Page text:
Night Dive Studios Interviews Paul Neurath
Night Dive Studios has published a lengthy interview with former Looking Glass Studios top man Paul Neurath. The discussion ranges over a number of topics, but Ultima Underworld comes up for mention right off the bat…so let’s focus on that:
1. We’d like to hear more about the way that Ultima Underworld blended simulationist elements with RPG elements, about your vision for that idea and where it came from, and why that was so innovative at the time.
I saw the opportunity to blend the open-ended nature of sims with the traditional RPG linear format to try to create a new kind of experience with Ultima Underworld. Underworld has a plot, but unlike other RPG’s of that era we gave the player great agency in how and in what order it is solved.
For example, the player might encounter a Goblin barring forward progress through a dungeon chamber. In most RPG games the only option would be to fight the Goblin, or perhaps cast a spell to defeat it. In Underworld you could talk to Golbin and perhaps persuade it to let you pass. Or you could use your inventory of items to try to construct some protection, or distract the Goblin and run past. We found player’s coming up with solutions on their own which none of the designers had anticipated.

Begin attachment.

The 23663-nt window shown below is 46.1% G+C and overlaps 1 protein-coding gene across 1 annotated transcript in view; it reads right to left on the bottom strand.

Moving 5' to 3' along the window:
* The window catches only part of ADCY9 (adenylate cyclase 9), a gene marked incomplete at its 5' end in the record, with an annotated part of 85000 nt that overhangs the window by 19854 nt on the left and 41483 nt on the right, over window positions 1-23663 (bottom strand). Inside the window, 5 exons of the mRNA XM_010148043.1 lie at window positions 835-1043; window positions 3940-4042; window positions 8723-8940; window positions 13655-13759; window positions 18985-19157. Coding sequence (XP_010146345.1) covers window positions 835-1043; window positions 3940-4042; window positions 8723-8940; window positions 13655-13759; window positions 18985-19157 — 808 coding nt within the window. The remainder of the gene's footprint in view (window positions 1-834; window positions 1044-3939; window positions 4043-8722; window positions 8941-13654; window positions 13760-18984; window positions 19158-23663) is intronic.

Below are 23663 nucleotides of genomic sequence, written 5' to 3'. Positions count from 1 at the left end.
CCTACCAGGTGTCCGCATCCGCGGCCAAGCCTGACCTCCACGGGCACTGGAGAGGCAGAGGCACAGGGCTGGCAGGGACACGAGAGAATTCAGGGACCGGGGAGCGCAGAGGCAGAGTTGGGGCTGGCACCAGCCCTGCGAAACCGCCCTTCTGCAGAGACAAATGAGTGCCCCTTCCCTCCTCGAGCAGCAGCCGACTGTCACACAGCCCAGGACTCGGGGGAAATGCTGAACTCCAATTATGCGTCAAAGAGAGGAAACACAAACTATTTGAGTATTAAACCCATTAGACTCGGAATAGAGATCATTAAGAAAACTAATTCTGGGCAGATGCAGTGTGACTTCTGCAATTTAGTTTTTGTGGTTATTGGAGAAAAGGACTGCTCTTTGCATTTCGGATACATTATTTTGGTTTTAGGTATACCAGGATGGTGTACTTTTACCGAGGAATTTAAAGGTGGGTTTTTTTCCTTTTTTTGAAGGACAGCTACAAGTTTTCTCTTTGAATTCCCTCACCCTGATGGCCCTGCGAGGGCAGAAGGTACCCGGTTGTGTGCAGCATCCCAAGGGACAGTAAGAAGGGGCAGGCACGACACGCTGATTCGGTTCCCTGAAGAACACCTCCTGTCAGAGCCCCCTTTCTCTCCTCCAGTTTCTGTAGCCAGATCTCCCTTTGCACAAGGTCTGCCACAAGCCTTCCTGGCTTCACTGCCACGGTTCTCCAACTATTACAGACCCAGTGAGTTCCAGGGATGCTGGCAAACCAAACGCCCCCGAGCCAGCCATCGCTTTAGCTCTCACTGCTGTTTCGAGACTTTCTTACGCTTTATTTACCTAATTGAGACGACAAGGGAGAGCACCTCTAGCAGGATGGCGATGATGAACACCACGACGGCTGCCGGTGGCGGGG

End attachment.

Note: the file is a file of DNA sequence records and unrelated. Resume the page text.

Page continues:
In parallel to the open-ended gameplay, we also wanted to bring more immersion to the experience. Most of the PRG’s of that era were rendered in 2D overhead perspective. A few, such as the Wizardry series, used a 3D perspective but the 3D was faked, with the player stepping from room to room discretely as if they were turning pages in a picture book. These approaches to rendering the world lacked immediacy.
Neurath also offers some thoughts on the relationship between Origin Systems and Looking Glass:
5. Most of the time people are fairly dismissive of sequels, particularly if they come out too quickly – you yourself have said that you felt that the second Ultima: Underworld felt very rushed, and you’ve made other comments about the way the game industry has an unfortunate habit of focusing on what sells well rather than any true attempts at innovation. Do you feel that System Shock 2 stands in the same category of “well this was decently well received, let’s just make a sequel?” or does it live up to the original and truly build on that foundation?
The publisher of Ultima Underworld, Origin, wanted the sequel out in less than a year and we delivered. But it was a rush and we cut corners. In hindsight it was unwise to kick the sequel out as fast as we could. The sequel sold half of the original, which essentially killed Origin’s interest in doing anything further with the franchise. Had we spent more time and innovated further Underworld might be a major franchise still running today.
There is an interesting parallel between the above and Origin’s later relationship with EA. It’s interesting — and perhaps a bit unfortunate — that Origin did to Looking Glass what Electronic Arts later did to Origin; the practice of pressuring developers to hammer out quick sequels was evidently a fairly common one back in the 1990s (and arguably still exists today, at least in some segments of the market).
At any rate: click on through and read the whole thing!
(Hat tip: Infinitron Dragon)